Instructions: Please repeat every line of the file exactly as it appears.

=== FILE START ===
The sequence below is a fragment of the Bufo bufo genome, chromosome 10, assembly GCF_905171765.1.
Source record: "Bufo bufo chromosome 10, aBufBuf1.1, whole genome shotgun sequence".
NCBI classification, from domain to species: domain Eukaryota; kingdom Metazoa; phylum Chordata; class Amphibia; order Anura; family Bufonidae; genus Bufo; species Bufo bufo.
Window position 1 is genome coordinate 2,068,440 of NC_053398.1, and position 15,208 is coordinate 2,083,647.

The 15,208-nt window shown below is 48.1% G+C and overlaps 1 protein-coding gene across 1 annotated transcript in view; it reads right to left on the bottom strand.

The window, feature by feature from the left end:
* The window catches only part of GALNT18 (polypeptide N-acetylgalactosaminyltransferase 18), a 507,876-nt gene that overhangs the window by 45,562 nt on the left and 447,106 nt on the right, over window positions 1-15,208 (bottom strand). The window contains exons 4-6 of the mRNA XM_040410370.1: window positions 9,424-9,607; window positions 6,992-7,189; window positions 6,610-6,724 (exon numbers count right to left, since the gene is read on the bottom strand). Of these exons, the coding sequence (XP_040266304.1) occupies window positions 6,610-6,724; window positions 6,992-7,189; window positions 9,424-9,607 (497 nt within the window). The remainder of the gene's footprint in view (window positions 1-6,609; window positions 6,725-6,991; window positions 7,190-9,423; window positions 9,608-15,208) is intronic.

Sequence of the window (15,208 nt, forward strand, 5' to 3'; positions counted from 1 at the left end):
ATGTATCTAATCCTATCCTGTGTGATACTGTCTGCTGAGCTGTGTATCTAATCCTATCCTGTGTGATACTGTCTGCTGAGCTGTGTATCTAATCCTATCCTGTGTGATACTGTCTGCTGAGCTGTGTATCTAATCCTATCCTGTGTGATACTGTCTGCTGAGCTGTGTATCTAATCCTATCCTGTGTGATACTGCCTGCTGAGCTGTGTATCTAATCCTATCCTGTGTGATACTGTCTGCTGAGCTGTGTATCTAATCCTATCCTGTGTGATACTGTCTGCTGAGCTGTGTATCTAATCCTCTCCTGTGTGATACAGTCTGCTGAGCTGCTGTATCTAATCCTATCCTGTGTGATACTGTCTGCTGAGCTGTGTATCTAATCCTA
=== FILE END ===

The sequence below is a fragment of the Bufo bufo genome, chromosome 10, assembly GCF_905171765.1.
Source record: "Bufo bufo chromosome 10, aBufBuf1.1, whole genome shotgun sequence".
NCBI classification, from domain to species: domain Eukaryota; kingdom Metazoa; phylum Chordata; class Amphibia; order Anura; family Bufonidae; genus Bufo; species Bufo bufo.
Window position 1 is genome coordinate 2,068,440 of NC_053398.1, and position 15,208 is coordinate 2,083,647.

The 15,208-nt window shown below is 48.1% G+C and overlaps 1 protein-coding gene across 1 annotated transcript in view; it reads right to left on the bottom strand.

The window, feature by feature from the left end:
* The window catches only part of GALNT18 (polypeptide N-acetylgalactosaminyltransferase 18), a 507,876-nt gene that overhangs the window by 45,562 nt on the left and 447,106 nt on the right, over window positions 1-15,208 (bottom strand). The window contains exons 4-6 of the mRNA XM_040410370.1: window positions 9,424-9,607; window positions 6,992-7,189; window positions 6,610-6,724 (exon numbers count right to left, since the gene is read on the bottom strand). Of these exons, the coding sequence (XP_040266304.1) occupies window positions 6,610-6,724; window positions 6,992-7,189; window positions 9,424-9,607 (497 nt within the window). The remainder of the gene's footprint in view (window positions 1-6,609; window positions 6,725-6,991; window positions 7,190-9,423; window positions 9,608-15,208) is intronic.

Sequence of the window (15,208 nt, forward strand, 5' to 3'; positions counted from 1 at the left end):
ATGTATCTAATCCTATCCTGTGTGATACTGTCTGCTGAGCTGTGTATCTAATCCTATCCTGTGTGATACTGTCTGCTGAGCTGTGTATCTAATCCTATCCTGTGTGATACTGTCTGCTGAGCTGTGTATCTAATCCTATCCTGTGTGATACTGTCTGCTGAGCTGTGTATCTAATCCTATCCTGTGTGATACTGCCTGCTGAGCTGTGTATCTAATCCTATCCTGTGTGATACTGTCTGCTGAGCTGTGTATCTAATCCTATCCTGTGTGATACTGTCTGCTGAGCTGTGTATCTAATCCTCTCCTGTGTGATACAGTCTGCTGAGCTGCTGTATCTAATCCTATCCTGTGTGATACTGTCTGCTGAGCTGTGTATCTAATCCTA